Monday, 13 January 2020

1980 FA Cup final: Willie Young

We’ve all seen that tackle. As Atletico Madrid’s Alvaro Morata raced through on goal with five minutes of extra-time remaining in the Spanish Super Cup final, Real Madrid midfielder Federico Valverde knew what he had to do. Football constantly changes. But there is always room for classic shithousery.

“It was something that I should not have done,” Valverde said after Real’s penalty shootout triumph. “I apologised to Morata, but it was the only thing I could do because he's a very fast player.” Although some frowned upon Valverde’s actions, Atletico coach Diego Simeone excused the defender. “I told him that he did what he had to do at that moment.”

In discussing the incident, many have mentioned a similar tackle that took place 40 years ago. A tackle that saw a big, bad villain ruin the potential of a fairy tale ending and had a significant impact on the future laws of the sport.

The 1980 FA Cup final wasn’t going to script. Second Division West Ham had taken the lead in the first half through a rare Trevor Brooking header, and an Arsenal team, that had seen off the might of Liverpool in four gruelling matches in the semi-final, simply ran out of ideas. And then came the chance for one last dollop of feelgood factor to be added to the plot.

As an exhausted Arsenal side – playing their 67th match of the season – pushed for an unlikely equaliser, West Ham’s 17-year-old midfielder Paul Allen found himself through on goal with just Pat Jennings to beat. The youngest player to have played in the FA Cup final (at the time), was about to complete his boy’s own story. Yet Willie Young had other ideas.

Uncompromising would be one way to describe the hulking Scot who had formed a fine centre back partnership with David O’Leary. And as the millions on television viewers watched on, Young chose the opportune momentto demonstrate his approach to the game.

Young revealed all to Jon Spurling in his fine Rebels for the Cause book. “Paul was put through, about 20 yards outside the box. I had a split second to make up my mind. Either he would have most probably scored, or I had the chance to at least keep us in with a shout. So I thought ‘Son, you've gotta go.’ I was a defender and I defended. It wasn’t a brutal foul – I just tapped his foot and he went down. Paul was very good about it and said ‘I’d have done the same, big man.’ I never lost any sleep over it.”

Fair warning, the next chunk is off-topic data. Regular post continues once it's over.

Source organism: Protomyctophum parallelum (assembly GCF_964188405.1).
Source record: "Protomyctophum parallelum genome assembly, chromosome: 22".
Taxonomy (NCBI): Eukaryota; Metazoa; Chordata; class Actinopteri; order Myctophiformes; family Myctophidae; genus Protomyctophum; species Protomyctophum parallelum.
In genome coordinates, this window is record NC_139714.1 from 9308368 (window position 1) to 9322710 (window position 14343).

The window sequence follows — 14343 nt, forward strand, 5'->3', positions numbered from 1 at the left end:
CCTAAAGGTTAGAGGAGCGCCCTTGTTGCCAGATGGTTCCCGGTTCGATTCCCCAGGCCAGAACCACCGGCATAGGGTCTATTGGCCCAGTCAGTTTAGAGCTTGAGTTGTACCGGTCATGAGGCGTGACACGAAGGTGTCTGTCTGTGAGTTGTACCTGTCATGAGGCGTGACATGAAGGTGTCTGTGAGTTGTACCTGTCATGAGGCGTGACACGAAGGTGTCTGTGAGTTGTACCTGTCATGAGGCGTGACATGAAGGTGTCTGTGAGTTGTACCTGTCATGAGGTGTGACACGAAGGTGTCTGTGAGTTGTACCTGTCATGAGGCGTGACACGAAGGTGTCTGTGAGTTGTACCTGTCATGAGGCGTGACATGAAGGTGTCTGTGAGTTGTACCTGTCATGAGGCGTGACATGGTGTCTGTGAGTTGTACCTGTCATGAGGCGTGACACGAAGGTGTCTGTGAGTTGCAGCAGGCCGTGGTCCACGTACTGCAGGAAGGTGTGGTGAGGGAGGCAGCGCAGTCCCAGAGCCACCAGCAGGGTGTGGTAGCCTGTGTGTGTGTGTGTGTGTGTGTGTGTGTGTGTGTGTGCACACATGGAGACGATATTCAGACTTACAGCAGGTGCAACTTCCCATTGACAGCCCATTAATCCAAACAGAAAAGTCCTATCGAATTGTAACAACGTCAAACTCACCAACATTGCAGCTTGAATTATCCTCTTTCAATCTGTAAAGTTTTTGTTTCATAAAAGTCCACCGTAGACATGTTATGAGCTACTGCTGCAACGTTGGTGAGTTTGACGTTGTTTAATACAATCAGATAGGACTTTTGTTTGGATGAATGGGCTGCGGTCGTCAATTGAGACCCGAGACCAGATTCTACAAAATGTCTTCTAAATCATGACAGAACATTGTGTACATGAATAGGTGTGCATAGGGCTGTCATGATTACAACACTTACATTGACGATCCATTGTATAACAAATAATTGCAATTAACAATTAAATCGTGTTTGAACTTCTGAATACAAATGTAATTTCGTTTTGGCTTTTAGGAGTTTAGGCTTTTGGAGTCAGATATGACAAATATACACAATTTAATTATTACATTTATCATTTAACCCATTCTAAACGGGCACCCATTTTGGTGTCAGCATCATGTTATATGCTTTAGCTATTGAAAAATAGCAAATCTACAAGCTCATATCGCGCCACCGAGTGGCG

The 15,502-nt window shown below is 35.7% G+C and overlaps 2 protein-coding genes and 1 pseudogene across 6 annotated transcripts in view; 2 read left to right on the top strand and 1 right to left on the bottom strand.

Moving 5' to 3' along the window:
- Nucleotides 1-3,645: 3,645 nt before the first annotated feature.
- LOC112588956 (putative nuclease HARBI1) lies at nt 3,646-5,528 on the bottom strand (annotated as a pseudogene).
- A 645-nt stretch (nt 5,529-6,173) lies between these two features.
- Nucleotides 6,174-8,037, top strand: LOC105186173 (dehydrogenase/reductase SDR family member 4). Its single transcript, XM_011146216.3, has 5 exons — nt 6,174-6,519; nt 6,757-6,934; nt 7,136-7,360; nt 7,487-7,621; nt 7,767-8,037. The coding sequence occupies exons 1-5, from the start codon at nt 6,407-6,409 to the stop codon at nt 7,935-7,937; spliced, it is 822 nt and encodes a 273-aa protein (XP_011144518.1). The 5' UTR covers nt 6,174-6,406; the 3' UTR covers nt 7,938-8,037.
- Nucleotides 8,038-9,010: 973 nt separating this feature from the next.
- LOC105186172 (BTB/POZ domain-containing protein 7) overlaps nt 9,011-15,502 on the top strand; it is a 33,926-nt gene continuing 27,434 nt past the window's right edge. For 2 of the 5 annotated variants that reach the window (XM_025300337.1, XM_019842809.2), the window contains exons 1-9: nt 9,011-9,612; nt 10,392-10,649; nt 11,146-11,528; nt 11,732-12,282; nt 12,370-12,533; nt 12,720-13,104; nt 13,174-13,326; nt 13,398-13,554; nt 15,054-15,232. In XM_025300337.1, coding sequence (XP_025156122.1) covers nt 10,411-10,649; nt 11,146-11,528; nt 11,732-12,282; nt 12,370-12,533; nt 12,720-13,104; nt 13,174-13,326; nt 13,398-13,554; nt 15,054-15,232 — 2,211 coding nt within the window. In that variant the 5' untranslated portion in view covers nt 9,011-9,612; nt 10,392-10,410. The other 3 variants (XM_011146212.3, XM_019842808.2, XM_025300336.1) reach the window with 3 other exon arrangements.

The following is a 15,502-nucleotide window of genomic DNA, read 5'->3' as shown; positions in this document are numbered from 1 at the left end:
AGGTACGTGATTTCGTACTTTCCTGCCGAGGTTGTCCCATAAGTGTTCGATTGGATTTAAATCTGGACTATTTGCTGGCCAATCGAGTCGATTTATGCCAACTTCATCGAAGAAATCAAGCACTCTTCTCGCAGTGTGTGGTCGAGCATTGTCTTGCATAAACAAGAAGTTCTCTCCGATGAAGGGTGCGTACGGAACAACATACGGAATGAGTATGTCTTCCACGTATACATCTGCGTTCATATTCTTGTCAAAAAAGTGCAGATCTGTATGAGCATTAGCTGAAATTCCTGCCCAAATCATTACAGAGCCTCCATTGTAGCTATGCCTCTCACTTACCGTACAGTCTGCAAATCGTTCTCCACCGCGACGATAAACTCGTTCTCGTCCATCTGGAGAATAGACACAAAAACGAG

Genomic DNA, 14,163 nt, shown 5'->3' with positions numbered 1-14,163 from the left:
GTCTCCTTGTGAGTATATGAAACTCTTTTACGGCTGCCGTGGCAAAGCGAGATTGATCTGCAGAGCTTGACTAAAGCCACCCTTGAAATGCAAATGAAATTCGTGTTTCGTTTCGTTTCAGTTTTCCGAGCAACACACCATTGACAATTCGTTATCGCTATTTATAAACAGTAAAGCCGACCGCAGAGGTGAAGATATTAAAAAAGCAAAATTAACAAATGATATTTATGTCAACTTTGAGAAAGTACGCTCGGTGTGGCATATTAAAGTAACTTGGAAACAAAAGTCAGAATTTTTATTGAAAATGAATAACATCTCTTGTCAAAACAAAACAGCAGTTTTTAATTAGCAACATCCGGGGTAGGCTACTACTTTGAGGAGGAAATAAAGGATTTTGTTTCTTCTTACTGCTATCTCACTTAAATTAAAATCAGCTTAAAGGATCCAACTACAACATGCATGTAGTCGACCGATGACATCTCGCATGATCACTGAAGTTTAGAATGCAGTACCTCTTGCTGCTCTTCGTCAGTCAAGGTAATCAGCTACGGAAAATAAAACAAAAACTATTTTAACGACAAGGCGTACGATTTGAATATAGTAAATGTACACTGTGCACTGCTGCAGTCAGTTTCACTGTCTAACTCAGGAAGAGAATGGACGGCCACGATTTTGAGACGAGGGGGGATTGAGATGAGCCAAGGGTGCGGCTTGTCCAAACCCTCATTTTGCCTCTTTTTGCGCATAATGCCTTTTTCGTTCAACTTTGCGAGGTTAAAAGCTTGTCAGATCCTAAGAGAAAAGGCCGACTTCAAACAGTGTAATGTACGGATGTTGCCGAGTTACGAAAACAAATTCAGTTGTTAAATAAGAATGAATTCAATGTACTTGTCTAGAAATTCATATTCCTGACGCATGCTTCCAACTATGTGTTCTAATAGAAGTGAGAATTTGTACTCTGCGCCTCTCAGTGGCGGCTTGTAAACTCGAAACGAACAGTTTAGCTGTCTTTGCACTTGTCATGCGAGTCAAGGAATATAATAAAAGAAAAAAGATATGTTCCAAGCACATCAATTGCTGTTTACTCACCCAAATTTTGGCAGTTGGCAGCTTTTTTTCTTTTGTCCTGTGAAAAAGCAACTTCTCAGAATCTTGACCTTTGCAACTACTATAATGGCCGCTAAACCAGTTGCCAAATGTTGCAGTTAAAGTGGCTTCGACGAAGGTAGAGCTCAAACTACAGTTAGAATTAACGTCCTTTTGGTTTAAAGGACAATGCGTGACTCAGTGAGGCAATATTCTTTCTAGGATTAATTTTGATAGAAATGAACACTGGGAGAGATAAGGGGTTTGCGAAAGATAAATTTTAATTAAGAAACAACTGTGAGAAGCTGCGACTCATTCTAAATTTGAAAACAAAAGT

Whereas Valverde had to be dismissed by the letter of the law, no such punishment existed in 1980. Referee George Courtney booked Young, adding fuel to the fire of those proposing the introduction of the professional foul law. It would be a topic that would not go away in the early part of the decade.

For a club labelled as lucky and/or boring by opposing fans and the press, functional old Arsenal would often attract a lot of criticism. Therefore, you can imagine the feeling of hatred projected towards Young when he took the decision to upend Allen. Had Arsenal found an equaliser, thousands may have spontaneously combusted.

Although Nick Hornby admits in Fever Pitch that he felt embarrassed at the time as he stood on the Wembley terraces, he also commented that “part of me actually enjoyed the foul,” going on to explain why. “It was so comically, parodically Arsenalesque. Who else but an Arsenal defender would have clattered a tiny seventeen-year-old member of the Academy?” 

Although most newspaper reports concentrated on West Ham’s win and the lesser spotted Brooking header, all referenced the incident in the 87th minute. Some backed Young, indicating that it was the law not the defender who was to blame. Others called the foul blatant, callous, cynical, with the Daily Mail’s Jeff Powell feeling it had created a “sour memory” for the watching world.

“As long as professional fouls pay off, they will be committed,” noted the Daily Mail comment section. David Lacey, writing in the Guardian, stated that “the Football Association may consider it worthwhile informing referees of their full support should they decide next season to dismiss those who commit such cynical, squalid fouls, for which yellow cards and free kicks are inadequate punishments.”

Naturally, things didn’t change immediately. By 1982/83, the English Football League announced that any such foul should now result in a dismissal, with Everton’s Glenn Keeley one of the first to suffer the consequences. Come 1985, we would all be talking about professional fouls inthe FA Cup final once again.

The law was obviously introduced as a deterrent. But as Valverde highlighted, there is still room in the sport for pure cynicism. At least Valverde ended up on the winning team. Willie Young didn’t even have that consolation, and four days later there was more pain to come.

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